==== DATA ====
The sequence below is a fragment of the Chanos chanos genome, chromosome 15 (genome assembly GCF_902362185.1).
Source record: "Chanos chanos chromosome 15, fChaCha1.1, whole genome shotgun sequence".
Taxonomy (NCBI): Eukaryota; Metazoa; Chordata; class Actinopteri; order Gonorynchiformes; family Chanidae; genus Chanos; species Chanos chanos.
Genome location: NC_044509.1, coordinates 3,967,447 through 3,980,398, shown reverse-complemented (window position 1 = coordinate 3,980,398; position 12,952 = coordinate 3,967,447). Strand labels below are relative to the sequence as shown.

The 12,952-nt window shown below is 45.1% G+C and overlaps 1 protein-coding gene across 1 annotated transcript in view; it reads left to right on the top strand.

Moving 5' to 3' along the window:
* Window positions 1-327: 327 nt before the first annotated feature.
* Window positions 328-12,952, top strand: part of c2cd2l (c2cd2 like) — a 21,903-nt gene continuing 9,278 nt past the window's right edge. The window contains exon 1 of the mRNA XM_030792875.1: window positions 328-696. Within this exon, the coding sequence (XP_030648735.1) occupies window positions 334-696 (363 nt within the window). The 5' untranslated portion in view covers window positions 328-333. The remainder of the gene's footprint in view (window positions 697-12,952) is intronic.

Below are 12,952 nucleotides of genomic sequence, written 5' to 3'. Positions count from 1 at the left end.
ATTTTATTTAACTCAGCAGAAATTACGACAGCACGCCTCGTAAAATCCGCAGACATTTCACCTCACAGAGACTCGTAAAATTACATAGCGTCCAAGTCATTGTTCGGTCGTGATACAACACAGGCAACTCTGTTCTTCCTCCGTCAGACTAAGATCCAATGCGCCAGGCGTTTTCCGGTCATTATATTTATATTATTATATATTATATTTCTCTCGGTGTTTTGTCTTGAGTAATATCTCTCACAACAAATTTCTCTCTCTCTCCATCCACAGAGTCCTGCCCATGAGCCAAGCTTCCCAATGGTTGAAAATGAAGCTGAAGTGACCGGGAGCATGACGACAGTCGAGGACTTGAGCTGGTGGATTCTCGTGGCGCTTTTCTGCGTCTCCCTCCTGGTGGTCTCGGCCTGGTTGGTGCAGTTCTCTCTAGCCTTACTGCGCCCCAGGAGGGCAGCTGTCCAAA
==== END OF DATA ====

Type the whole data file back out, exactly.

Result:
The sequence below is a fragment of the Chanos chanos genome, chromosome 15 (genome assembly GCF_902362185.1).
Source record: "Chanos chanos chromosome 15, fChaCha1.1, whole genome shotgun sequence".
Taxonomy (NCBI): Eukaryota; Metazoa; Chordata; class Actinopteri; order Gonorynchiformes; family Chanidae; genus Chanos; species Chanos chanos.
Genome location: NC_044509.1, coordinates 3,967,447 through 3,980,398, shown reverse-complemented (window position 1 = coordinate 3,980,398; position 12,952 = coordinate 3,967,447). Strand labels below are relative to the sequence as shown.

The 12,952-nt window shown below is 45.1% G+C and overlaps 1 protein-coding gene across 1 annotated transcript in view; it reads left to right on the top strand.

Moving 5' to 3' along the window:
* Window positions 1-327: 327 nt before the first annotated feature.
* Window positions 328-12,952, top strand: part of c2cd2l (c2cd2 like) — a 21,903-nt gene continuing 9,278 nt past the window's right edge. The window contains exon 1 of the mRNA XM_030792875.1: window positions 328-696. Within this exon, the coding sequence (XP_030648735.1) occupies window positions 334-696 (363 nt within the window). The 5' untranslated portion in view covers window positions 328-333. The remainder of the gene's footprint in view (window positions 697-12,952) is intronic.

Below are 12,952 nucleotides of genomic sequence, written 5' to 3'. Positions count from 1 at the left end.
ATTTTATTTAACTCAGCAGAAATTACGACAGCACGCCTCGTAAAATCCGCAGACATTTCACCTCACAGAGACTCGTAAAATTACATAGCGTCCAAGTCATTGTTCGGTCGTGATACAACACAGGCAACTCTGTTCTTCCTCCGTCAGACTAAGATCCAATGCGCCAGGCGTTTTCCGGTCATTATATTTATATTATTATATATTATATTTCTCTCGGTGTTTTGTCTTGAGTAATATCTCTCACAACAAATTTCTCTCTCTCTCCATCCACAGAGTCCTGCCCATGAGCCAAGCTTCCCAATGGTTGAAAATGAAGCTGAAGTGACCGGGAGCATGACGACAGTCGAGGACTTGAGCTGGTGGATTCTCGTGGCGCTTTTCTGCGTCTCCCTCCTGGTGGTCTCGGCCTGGTTGGTGCAGTTCTCTCTAGCCTTACTGCGCCCCAGGAGGGCAGCTGTCCAAA